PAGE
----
GTA is countersuing the government of Guam, alleging an initial legal complaint over its handling of increased business privilege taxes was “groundless, brought in bad faith, and brought for the purpose of harassment.”
The Office of the Attorney General filed its lawsuit in late February, accusing the telecommunications company of illegally imposing a surcharge on its customers to pass on the cost of the most recent BPT hike, which was approved by lawmakers and the governor in 2018 in response to mirrored federal income tax cuts.
But GTA in a reply brief filed Tuesday asserted that a 2005 General Exchange Tariff document approved by the Public Utilities Commission expressly authorizes automatic price adjustments due to tax increases.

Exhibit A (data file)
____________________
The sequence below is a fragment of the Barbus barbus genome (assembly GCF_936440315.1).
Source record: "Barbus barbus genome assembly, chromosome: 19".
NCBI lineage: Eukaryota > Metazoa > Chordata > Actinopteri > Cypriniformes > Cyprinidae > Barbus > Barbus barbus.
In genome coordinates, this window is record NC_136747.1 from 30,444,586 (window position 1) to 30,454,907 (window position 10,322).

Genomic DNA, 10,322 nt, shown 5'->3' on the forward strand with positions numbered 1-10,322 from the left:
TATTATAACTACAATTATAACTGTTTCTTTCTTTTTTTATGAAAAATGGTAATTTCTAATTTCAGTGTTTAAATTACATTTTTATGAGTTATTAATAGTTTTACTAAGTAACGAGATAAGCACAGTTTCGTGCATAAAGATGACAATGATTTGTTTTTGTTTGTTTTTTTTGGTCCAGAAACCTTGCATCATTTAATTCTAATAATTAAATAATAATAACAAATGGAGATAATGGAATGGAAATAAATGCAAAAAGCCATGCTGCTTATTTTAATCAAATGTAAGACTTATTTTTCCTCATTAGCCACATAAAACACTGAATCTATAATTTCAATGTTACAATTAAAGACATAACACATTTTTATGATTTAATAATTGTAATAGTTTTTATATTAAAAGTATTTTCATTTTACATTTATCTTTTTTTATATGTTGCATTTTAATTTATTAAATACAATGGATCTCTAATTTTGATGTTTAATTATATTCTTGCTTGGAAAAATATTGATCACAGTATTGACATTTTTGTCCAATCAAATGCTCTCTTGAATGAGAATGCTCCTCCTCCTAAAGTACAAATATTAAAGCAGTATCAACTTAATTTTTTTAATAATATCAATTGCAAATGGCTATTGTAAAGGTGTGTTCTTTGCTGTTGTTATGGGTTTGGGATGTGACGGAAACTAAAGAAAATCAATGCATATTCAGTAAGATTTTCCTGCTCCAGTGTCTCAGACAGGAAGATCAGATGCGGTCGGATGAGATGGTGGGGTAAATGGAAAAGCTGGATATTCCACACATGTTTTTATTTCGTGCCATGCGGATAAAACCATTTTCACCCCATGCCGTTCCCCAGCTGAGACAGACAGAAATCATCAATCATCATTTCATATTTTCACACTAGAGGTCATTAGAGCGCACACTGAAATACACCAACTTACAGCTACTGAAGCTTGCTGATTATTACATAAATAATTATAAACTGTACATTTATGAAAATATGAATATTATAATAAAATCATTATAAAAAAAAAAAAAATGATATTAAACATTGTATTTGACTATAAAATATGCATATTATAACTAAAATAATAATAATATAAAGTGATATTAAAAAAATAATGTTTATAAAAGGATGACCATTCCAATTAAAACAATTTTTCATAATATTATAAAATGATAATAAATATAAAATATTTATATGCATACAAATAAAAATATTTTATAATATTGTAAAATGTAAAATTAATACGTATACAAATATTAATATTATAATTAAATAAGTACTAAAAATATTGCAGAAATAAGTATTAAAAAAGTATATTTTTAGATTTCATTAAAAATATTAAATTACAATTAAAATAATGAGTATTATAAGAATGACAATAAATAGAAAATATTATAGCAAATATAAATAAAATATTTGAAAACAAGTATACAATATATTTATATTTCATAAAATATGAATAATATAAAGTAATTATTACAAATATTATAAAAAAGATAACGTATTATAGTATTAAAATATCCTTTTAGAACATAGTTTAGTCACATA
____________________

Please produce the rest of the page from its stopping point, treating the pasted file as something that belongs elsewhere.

“Any change in rates, rules or regulations as allowed by law or order of the commission modifies the terms of the contract to the extent of such change without further notice,” the tariff document, which was attached to the suit, reads in part. GTA’s assessment of the BPT is approved by this language, the counterclaim states, adding that the document and PUC order “constitute notice to the public of GTA’s rates and charges.”
GTA also took issue with the months-long investigation into the matter, saying the OAG requested “vague, ambiguous, overbroad and irrelevant documents and information” of the company. “Some of the requests were unintelligible,” the lawsuit alleges.
The company is requesting that the local court dismiss the suit against it in its entirety, award attorney’s fees and costs to GTA, and “other relief as may be necessary and proper.”